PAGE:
Petroleum is a naturally occurring, yellow-to-black liquid found in geological formations beneath the Earth's surface, which is commonly refined into various types of fuels.
The impact factor (IF) of an academic journal may be a measure reflecting the average of citations to recent articles published within the journal. it's often used as a proxy for the relative importance of a journal among its field, with journals with higher impact factors deemed to be a lot of vital than those with lower ones. The impact factor is employed to check completely different journals among a certain field. Petroleum Journals adopt editorial policies to extend its impact factor. Petroleum Journals publish a bigger share of review articles that usually are cited over research reports. Thus review articles will raise the impact issue of the journal and review journals can thus usually have the very best impact factors in their various fields. Petroleum impact factor journal editors set their submissions policy to "by invite only" to ask solely senior scientists to publish "citable" papers to extend the journal impact issue. Another less insidious maneuver journals use is to publish a large portion of its papers, or a minimum of the papers expected to be highly cited, early within the year. This provides those papers longer to collect citations.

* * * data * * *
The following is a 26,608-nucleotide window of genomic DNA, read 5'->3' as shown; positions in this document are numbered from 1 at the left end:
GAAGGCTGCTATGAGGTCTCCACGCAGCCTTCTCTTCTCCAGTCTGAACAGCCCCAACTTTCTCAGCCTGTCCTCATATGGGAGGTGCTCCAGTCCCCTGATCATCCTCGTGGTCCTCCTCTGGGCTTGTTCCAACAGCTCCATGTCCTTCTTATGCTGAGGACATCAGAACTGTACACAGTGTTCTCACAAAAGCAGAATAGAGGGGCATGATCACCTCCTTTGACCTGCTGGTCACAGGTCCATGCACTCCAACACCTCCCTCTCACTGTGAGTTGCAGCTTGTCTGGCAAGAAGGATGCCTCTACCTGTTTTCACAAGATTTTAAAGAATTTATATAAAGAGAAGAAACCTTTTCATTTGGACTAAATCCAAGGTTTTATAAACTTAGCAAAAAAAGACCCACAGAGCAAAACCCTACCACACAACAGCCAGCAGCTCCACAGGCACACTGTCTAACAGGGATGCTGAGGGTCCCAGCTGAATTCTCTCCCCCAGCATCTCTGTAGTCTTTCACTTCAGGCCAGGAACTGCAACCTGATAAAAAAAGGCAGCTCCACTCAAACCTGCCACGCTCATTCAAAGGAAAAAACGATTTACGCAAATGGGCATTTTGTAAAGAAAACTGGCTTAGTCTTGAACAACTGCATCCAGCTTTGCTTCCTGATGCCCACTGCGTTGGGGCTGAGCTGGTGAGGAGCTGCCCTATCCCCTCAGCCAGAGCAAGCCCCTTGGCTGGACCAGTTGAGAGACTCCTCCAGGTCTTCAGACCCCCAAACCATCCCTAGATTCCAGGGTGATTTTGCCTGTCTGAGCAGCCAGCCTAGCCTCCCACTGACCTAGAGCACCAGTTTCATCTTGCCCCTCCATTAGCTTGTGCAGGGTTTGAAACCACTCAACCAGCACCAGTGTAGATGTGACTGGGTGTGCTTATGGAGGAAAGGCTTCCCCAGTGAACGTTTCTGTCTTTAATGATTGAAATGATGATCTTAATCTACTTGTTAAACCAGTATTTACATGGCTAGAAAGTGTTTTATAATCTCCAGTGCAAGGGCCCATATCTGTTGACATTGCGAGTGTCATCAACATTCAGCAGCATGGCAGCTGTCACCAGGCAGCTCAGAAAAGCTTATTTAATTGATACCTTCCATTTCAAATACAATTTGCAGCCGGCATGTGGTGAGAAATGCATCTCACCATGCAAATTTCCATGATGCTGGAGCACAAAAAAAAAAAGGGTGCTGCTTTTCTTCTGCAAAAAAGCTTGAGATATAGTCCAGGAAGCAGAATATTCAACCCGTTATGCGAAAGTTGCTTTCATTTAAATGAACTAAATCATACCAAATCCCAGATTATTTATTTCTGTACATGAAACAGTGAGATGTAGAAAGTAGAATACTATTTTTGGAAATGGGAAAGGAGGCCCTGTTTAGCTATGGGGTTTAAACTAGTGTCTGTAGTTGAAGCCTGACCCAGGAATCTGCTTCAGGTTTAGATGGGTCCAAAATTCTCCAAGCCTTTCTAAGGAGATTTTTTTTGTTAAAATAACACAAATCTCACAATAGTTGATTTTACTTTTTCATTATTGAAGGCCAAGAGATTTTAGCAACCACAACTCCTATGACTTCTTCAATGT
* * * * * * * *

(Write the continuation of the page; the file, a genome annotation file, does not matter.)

Last date updated on June, 2014